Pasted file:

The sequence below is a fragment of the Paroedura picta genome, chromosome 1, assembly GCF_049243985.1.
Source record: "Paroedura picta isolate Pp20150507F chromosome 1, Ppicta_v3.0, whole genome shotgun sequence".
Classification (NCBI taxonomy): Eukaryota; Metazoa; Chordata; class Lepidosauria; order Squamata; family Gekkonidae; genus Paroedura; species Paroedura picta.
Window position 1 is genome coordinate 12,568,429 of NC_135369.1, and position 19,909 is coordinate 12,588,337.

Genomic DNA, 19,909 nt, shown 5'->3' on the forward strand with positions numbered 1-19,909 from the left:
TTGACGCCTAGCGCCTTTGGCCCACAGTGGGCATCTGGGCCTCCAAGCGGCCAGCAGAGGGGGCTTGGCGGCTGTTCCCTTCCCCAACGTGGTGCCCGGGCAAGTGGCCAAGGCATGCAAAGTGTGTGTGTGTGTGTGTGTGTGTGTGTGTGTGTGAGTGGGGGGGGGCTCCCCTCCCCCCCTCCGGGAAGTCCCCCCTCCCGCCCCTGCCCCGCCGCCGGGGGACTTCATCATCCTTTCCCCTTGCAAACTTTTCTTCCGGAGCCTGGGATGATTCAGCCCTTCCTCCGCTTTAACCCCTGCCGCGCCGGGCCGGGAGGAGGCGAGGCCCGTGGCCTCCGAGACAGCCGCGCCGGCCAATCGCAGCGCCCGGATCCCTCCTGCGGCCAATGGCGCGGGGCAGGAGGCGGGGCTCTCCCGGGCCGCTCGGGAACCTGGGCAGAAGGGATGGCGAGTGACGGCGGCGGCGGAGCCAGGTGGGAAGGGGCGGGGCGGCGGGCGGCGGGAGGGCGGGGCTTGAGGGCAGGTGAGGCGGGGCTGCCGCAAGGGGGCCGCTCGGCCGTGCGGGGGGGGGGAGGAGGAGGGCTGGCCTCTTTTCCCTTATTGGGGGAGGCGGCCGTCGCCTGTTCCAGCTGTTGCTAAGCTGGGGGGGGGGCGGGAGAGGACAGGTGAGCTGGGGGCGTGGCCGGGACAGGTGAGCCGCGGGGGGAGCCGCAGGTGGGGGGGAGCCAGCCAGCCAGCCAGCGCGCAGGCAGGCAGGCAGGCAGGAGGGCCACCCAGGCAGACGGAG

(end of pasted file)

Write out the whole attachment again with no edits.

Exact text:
The sequence below is a fragment of the Paroedura picta genome, chromosome 1, assembly GCF_049243985.1.
Source record: "Paroedura picta isolate Pp20150507F chromosome 1, Ppicta_v3.0, whole genome shotgun sequence".
Classification (NCBI taxonomy): Eukaryota; Metazoa; Chordata; class Lepidosauria; order Squamata; family Gekkonidae; genus Paroedura; species Paroedura picta.
Window position 1 is genome coordinate 12,568,429 of NC_135369.1, and position 19,909 is coordinate 12,588,337.

Genomic DNA, 19,909 nt, shown 5'->3' on the forward strand with positions numbered 1-19,909 from the left:
TTGACGCCTAGCGCCTTTGGCCCACAGTGGGCATCTGGGCCTCCAAGCGGCCAGCAGAGGGGGCTTGGCGGCTGTTCCCTTCCCCAACGTGGTGCCCGGGCAAGTGGCCAAGGCATGCAAAGTGTGTGTGTGTGTGTGTGTGTGTGTGTGTGTGTGAGTGGGGGGGGGCTCCCCTCCCCCCCTCCGGGAAGTCCCCCCTCCCGCCCCTGCCCCGCCGCCGGGGGACTTCATCATCCTTTCCCCTTGCAAACTTTTCTTCCGGAGCCTGGGATGATTCAGCCCTTCCTCCGCTTTAACCCCTGCCGCGCCGGGCCGGGAGGAGGCGAGGCCCGTGGCCTCCGAGACAGCCGCGCCGGCCAATCGCAGCGCCCGGATCCCTCCTGCGGCCAATGGCGCGGGGCAGGAGGCGGGGCTCTCCCGGGCCGCTCGGGAACCTGGGCAGAAGGGATGGCGAGTGACGGCGGCGGCGGAGCCAGGTGGGAAGGGGCGGGGCGGCGGGCGGCGGGAGGGCGGGGCTTGAGGGCAGGTGAGGCGGGGCTGCCGCAAGGGGGCCGCTCGGCCGTGCGGGGGGGGGGAGGAGGAGGGCTGGCCTCTTTTCCCTTATTGGGGGAGGCGGCCGTCGCCTGTTCCAGCTGTTGCTAAGCTGGGGGGGGGGCGGGAGAGGACAGGTGAGCTGGGGGCGTGGCCGGGACAGGTGAGCCGCGGGGGGAGCCGCAGGTGGGGGGGAGCCAGCCAGCCAGCCAGCGCGCAGGCAGGCAGGCAGGCAGGAGGGCCACCCAGGCAGACGGAG